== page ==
VALLEY SCHOOLS Treasurers: Charters, vouchers cost us lots

By Ashley Luthern


A large amount of taxpayer money meant for public education is being siphoned off by charter schools and vouchers, local school treasurers say.

Financial information from Austintown, Boardman, Canfield, Poland and South Range was presented Monday night at Austintown Middle School during a forum called “What Does School Choice Cost Community Taxpayers?” sponsored by The League of Women Voters of Greater Youngstown. More than 60 people attended.

When a student leaves a public school district, “the amount transferred is almost always more than the state would have given to the district for that pupil,” said Steve Dyer, education policy fellow at Innovation Ohio.

Dyer said the state’s per-pupil contribution averages $7,004 for charter schools, $6,320 for online schools, $4,971 for vouchers and $3,033 for local school districts.

“This is a problem,” he said. “... And it’s up to grass-roots activists to go down to Columbus and change the system.”

Another problem with the public money going to charter schools is a loss of governance, said William L. Phillis, executive director of the Ohio Coalition for Equity and Adequacy of School Funding.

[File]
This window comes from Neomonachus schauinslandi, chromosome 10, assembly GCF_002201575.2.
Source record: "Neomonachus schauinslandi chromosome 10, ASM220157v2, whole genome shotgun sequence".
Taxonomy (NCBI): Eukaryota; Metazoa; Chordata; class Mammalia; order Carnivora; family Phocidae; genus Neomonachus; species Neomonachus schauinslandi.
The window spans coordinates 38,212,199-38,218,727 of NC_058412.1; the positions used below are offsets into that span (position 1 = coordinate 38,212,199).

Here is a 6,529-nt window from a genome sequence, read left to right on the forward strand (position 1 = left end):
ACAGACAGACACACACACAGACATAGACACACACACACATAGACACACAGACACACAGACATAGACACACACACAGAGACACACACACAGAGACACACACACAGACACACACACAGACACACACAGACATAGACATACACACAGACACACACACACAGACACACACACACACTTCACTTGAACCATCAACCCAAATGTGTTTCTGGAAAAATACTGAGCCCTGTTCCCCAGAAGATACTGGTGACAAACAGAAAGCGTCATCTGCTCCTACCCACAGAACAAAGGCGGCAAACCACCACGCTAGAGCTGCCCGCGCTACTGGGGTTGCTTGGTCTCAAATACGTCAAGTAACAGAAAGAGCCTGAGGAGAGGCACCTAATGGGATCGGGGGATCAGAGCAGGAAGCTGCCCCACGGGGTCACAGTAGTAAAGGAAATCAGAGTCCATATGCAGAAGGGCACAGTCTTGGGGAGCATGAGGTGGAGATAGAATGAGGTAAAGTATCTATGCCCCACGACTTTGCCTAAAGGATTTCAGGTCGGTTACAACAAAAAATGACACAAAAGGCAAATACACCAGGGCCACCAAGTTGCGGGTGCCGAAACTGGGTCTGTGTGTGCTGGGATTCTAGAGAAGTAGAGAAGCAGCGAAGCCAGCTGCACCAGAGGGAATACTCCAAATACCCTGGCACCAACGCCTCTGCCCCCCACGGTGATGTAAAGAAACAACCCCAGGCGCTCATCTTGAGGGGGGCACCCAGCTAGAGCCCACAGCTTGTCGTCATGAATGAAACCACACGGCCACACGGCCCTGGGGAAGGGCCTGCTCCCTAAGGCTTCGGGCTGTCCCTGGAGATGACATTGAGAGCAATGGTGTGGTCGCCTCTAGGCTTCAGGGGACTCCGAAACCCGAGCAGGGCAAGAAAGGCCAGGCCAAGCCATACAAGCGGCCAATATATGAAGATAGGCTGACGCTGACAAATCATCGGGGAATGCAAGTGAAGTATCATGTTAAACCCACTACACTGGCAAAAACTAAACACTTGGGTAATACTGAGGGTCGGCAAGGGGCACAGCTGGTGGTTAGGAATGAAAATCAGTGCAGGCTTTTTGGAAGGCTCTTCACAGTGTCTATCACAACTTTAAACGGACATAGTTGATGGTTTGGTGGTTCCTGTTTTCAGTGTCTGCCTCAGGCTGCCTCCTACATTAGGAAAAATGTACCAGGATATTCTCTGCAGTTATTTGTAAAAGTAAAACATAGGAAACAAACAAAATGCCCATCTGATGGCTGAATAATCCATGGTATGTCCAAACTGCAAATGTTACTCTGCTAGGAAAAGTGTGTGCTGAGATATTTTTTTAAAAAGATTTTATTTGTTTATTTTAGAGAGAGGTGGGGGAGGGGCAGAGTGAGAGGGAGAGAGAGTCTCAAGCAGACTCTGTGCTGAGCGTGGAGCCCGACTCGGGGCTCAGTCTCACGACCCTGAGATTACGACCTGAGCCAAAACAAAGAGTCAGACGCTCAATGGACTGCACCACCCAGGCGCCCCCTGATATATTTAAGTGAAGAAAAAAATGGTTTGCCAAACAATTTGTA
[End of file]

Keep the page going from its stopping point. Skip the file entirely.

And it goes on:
Phillis pointed out that charter and community schools don’t have locally elected school boards leading them.

“There’s no or very little accountability,” he said of charter or community schools.

In the past 16 years, Austintown, Boardman, Canfield, Poland and South Range lost a total of $37.5 million to community schools, open enrollment and scholarships designed to help students with special needs move outside their home districts, according to information provided by those districts.

Austintown had the biggest chunk, losing about $17.7 million in 16 years.

For comparison, Austintown’s budget this year is about $40 million, said Austintown Superintendent Vincent Colaluca.

“This impacts all districts, and these districts here tonight are excellent and they’re still losing dollars to non- comparable schools,” Colaluca said.

He said taxpayers should watch upcoming laws and voice their opinions at the ballot box.

“Laws are voted on by legislators,” he said.

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